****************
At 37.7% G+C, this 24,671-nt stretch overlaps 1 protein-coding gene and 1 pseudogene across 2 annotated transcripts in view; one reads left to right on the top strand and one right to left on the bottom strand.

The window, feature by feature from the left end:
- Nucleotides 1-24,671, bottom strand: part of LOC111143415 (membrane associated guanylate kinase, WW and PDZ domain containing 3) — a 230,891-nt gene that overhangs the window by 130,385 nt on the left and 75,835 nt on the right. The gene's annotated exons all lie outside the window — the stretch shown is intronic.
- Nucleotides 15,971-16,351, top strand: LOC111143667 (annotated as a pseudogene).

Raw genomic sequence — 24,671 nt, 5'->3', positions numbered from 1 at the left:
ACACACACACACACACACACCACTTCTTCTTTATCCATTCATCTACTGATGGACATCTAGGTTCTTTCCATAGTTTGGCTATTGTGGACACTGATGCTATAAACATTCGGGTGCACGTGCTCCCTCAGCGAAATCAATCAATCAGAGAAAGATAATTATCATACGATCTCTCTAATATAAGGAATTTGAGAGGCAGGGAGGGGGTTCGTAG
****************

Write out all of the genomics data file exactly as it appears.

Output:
At 37.7% G+C, this 24,671-nt stretch overlaps 1 protein-coding gene and 1 pseudogene across 2 annotated transcripts in view; one reads left to right on the top strand and one right to left on the bottom strand.

The window, feature by feature from the left end:
- Nucleotides 1-24,671, bottom strand: part of LOC111143415 (membrane associated guanylate kinase, WW and PDZ domain containing 3) — a 230,891-nt gene that overhangs the window by 130,385 nt on the left and 75,835 nt on the right. The gene's annotated exons all lie outside the window — the stretch shown is intronic.
- Nucleotides 15,971-16,351, top strand: LOC111143667 (annotated as a pseudogene).

Raw genomic sequence — 24,671 nt, 5'->3', positions numbered from 1 at the left:
ACACACACACACACACACACCACTTCTTCTTTATCCATTCATCTACTGATGGACATCTAGGTTCTTTCCATAGTTTGGCTATTGTGGACACTGATGCTATAAACATTCGGGTGCACGTGCTCCCTCAGCGAAATCAATCAATCAGAGAAAGATAATTATCATACGATCTCTCTAATATAAGGAATTTGAGAGGCAGGGAGGGGGTTCGTAG